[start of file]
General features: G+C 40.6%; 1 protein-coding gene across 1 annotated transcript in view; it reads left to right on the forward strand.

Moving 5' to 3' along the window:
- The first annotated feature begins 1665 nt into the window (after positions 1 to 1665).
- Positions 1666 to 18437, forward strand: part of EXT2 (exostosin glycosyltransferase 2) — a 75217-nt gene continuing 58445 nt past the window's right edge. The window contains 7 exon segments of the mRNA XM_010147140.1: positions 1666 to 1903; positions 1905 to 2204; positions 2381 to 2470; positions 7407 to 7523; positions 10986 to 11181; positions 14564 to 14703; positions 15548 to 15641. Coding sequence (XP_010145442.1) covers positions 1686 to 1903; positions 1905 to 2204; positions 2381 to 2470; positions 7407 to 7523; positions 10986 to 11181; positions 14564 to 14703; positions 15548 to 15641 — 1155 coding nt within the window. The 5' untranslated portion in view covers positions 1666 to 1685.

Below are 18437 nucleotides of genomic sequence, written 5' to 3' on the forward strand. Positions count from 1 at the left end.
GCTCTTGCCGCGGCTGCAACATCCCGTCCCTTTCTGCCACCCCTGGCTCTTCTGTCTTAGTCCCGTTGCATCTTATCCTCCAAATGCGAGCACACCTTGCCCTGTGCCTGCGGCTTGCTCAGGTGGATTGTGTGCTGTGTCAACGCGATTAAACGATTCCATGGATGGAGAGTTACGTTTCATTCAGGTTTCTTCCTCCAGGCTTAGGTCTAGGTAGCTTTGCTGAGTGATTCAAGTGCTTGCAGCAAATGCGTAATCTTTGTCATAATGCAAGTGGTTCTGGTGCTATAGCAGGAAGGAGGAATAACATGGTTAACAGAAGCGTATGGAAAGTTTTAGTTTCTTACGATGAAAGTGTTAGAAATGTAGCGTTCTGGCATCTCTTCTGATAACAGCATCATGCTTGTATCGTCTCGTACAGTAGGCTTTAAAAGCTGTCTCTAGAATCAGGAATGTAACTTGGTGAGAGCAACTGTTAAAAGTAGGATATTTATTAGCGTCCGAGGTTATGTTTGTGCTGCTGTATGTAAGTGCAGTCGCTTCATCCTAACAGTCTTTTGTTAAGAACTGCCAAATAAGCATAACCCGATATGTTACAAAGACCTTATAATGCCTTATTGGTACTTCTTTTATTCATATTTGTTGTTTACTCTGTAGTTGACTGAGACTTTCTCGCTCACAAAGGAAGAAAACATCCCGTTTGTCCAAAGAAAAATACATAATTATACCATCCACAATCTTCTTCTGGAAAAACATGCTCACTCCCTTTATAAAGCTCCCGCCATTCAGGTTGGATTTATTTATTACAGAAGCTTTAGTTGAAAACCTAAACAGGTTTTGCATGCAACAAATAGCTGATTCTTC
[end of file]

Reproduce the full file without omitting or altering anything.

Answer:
General features: G+C 40.6%; 1 protein-coding gene across 1 annotated transcript in view; it reads left to right on the forward strand.

Moving 5' to 3' along the window:
- The first annotated feature begins 1665 nt into the window (after positions 1 to 1665).
- Positions 1666 to 18437, forward strand: part of EXT2 (exostosin glycosyltransferase 2) — a 75217-nt gene continuing 58445 nt past the window's right edge. The window contains 7 exon segments of the mRNA XM_010147140.1: positions 1666 to 1903; positions 1905 to 2204; positions 2381 to 2470; positions 7407 to 7523; positions 10986 to 11181; positions 14564 to 14703; positions 15548 to 15641. Coding sequence (XP_010145442.1) covers positions 1686 to 1903; positions 1905 to 2204; positions 2381 to 2470; positions 7407 to 7523; positions 10986 to 11181; positions 14564 to 14703; positions 15548 to 15641 — 1155 coding nt within the window. The 5' untranslated portion in view covers positions 1666 to 1685.

Below are 18437 nucleotides of genomic sequence, written 5' to 3' on the forward strand. Positions count from 1 at the left end.
GCTCTTGCCGCGGCTGCAACATCCCGTCCCTTTCTGCCACCCCTGGCTCTTCTGTCTTAGTCCCGTTGCATCTTATCCTCCAAATGCGAGCACACCTTGCCCTGTGCCTGCGGCTTGCTCAGGTGGATTGTGTGCTGTGTCAACGCGATTAAACGATTCCATGGATGGAGAGTTACGTTTCATTCAGGTTTCTTCCTCCAGGCTTAGGTCTAGGTAGCTTTGCTGAGTGATTCAAGTGCTTGCAGCAAATGCGTAATCTTTGTCATAATGCAAGTGGTTCTGGTGCTATAGCAGGAAGGAGGAATAACATGGTTAACAGAAGCGTATGGAAAGTTTTAGTTTCTTACGATGAAAGTGTTAGAAATGTAGCGTTCTGGCATCTCTTCTGATAACAGCATCATGCTTGTATCGTCTCGTACAGTAGGCTTTAAAAGCTGTCTCTAGAATCAGGAATGTAACTTGGTGAGAGCAACTGTTAAAAGTAGGATATTTATTAGCGTCCGAGGTTATGTTTGTGCTGCTGTATGTAAGTGCAGTCGCTTCATCCTAACAGTCTTTTGTTAAGAACTGCCAAATAAGCATAACCCGATATGTTACAAAGACCTTATAATGCCTTATTGGTACTTCTTTTATTCATATTTGTTGTTTACTCTGTAGTTGACTGAGACTTTCTCGCTCACAAAGGAAGAAAACATCCCGTTTGTCCAAAGAAAAATACATAATTATACCATCCACAATCTTCTTCTGGAAAAACATGCTCACTCCCTTTATAAAGCTCCCGCCATTCAGGTTGGATTTATTTATTACAGAAGCTTTAGTTGAAAACCTAAACAGGTTTTGCATGCAACAAATAGCTGATTCTTC